Some people you may need to remove from your life completely, while others may just need to set up boundaries to protect yourself as you repair your relationship.

Boundaries during addiction recovery are beneficial for a variety of reasons. Boundaries can help a person resist temptation by keeping distractions and temptations minimal.  By having healthy boundaries, it can help you develop the skill to say no and gain self-worth. Rather than giving everything to the substance, setting boundaries can help you begin to value their own self and mental and physical health.

Setting boundaries in recovery is an important part of getting and staying sober. Having strong boundaries about things like drugs and alcohol in the home will help prevent you from relapsing. If you do not allow those who bring substances into your home or life, you will have less temptation. Boundaries like these with yourself and others are key to staying sober.

How to Set Boundaries

The first part of setting boundaries is examining the boundaries that already exist, or the boundaries that are lacking in your life.  For example, you might decide that she has healthy boundaries with her romantic partner, but not with her friends and coworkers.  From there, you can decide what types of boundaries you want to set with her friends and coworkers.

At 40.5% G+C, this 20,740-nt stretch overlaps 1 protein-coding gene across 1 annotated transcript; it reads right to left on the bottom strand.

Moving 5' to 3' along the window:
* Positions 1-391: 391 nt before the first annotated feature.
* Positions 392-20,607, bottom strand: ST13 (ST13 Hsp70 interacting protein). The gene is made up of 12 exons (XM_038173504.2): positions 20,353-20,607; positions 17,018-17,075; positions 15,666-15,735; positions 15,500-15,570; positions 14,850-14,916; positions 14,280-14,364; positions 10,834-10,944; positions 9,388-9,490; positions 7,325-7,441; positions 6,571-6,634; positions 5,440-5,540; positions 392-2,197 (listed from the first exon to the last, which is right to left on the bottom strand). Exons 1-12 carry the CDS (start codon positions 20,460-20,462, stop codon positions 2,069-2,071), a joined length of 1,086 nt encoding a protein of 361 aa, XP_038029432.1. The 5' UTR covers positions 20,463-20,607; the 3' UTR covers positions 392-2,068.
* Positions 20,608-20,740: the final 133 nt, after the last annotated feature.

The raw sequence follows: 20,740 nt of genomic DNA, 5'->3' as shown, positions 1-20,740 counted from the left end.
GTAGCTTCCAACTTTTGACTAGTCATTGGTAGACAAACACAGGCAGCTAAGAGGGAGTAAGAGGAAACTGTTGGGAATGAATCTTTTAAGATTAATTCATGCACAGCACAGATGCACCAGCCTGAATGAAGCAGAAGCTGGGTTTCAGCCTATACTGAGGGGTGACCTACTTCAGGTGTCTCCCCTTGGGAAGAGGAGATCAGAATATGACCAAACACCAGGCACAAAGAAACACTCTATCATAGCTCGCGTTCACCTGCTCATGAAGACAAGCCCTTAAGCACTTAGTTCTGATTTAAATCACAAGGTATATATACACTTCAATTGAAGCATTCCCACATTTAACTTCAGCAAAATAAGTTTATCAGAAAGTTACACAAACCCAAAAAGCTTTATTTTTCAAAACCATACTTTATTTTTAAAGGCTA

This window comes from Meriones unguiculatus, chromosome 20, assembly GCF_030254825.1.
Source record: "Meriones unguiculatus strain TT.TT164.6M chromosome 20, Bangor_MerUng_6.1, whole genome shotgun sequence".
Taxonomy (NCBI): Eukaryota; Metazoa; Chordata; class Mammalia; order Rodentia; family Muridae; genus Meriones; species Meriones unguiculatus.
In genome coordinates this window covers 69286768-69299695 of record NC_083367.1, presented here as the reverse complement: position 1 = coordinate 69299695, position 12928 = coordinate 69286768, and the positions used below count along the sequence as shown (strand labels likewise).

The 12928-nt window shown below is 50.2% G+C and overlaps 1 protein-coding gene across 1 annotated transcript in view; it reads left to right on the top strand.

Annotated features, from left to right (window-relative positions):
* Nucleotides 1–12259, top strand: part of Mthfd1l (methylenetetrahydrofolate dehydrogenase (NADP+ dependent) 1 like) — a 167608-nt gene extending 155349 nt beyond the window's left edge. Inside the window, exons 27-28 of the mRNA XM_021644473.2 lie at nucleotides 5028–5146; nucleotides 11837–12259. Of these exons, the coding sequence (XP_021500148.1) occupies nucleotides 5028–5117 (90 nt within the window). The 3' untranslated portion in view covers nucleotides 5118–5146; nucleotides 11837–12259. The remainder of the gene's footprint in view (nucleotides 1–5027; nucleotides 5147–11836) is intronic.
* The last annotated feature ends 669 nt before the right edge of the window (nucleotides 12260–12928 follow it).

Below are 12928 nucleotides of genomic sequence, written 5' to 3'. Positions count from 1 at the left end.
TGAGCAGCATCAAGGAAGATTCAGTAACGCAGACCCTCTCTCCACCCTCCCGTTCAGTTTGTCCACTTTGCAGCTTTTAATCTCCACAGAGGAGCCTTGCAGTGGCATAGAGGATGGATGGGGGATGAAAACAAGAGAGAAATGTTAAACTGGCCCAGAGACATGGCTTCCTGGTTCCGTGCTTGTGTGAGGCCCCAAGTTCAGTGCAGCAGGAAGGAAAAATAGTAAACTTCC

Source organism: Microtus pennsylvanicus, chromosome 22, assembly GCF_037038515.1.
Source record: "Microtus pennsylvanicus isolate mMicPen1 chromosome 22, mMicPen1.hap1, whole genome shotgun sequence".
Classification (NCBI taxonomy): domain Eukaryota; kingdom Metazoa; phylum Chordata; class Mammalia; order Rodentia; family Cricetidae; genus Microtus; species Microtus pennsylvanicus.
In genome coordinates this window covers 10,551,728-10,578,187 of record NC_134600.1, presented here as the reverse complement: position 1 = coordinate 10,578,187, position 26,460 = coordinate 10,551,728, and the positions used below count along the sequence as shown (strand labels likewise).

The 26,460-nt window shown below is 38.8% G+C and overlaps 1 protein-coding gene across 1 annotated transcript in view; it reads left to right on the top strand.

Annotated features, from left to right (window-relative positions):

As for how to exactly set these boundaries, utilize assertive communication to say no to something you do not want to do.  Do not feel that you need to explain.  Not overexplaining is a crucial aspect of setting boundaries, as everyone has the right to determine what they do and do not want to do.

When you identify the need to set a boundary, do it clearly, calmly, firmly, respectfully, and in as few words as possible.  Do not justify, get angry, or apologize for the boundary you are setting.  Keep the focus on yourself.  Instead of setting a boundary by saying something like, "You have to stop bothering me after work", a person can say, "I need some time to myself when I get back from work."

It is important to remember that it is impossible to set boundaries without setting consequences if these boundaries are violated.   This means it is important to state why they are important when explicitly setting boundaries.  For example, a person in an unhealthy relationship might declare that his partner needs to start respecting his career goals if his partner wants to continue being in a relationship with him.  It is also crucial to only declare consequences that one is willing to follow through on, or the boundaries will not be effective.

You are not responsible for the other person's reaction to the boundary you are setting.  You are only responsible for respectfully communicating your boundary.  If it upsets them, know it is their problem.  Some people, especially those accustomed to controlling, abusing, or manipulating you, might test you.  Plan on it, expect it, but remain firm.  Remember, your behavior must match the boundaries you are setting.  You cannot successfully establish a clear boundary if you send mixed messages by apologizing.

At first, you will probably feel selfish, guilty, or embarrassed when you set a boundary.  Do it anyway and remind yourself you have a right to self-care.  Setting boundaries takes practice and determination.  Don't let anxiety, fear, or guilt prevent you from taking care of yourself.

When you feel anger or resentment or find yourself whining or complaining, you probably need to set a boundary.  Listen to yourself, determine what you need to do or say, then communicate assertively.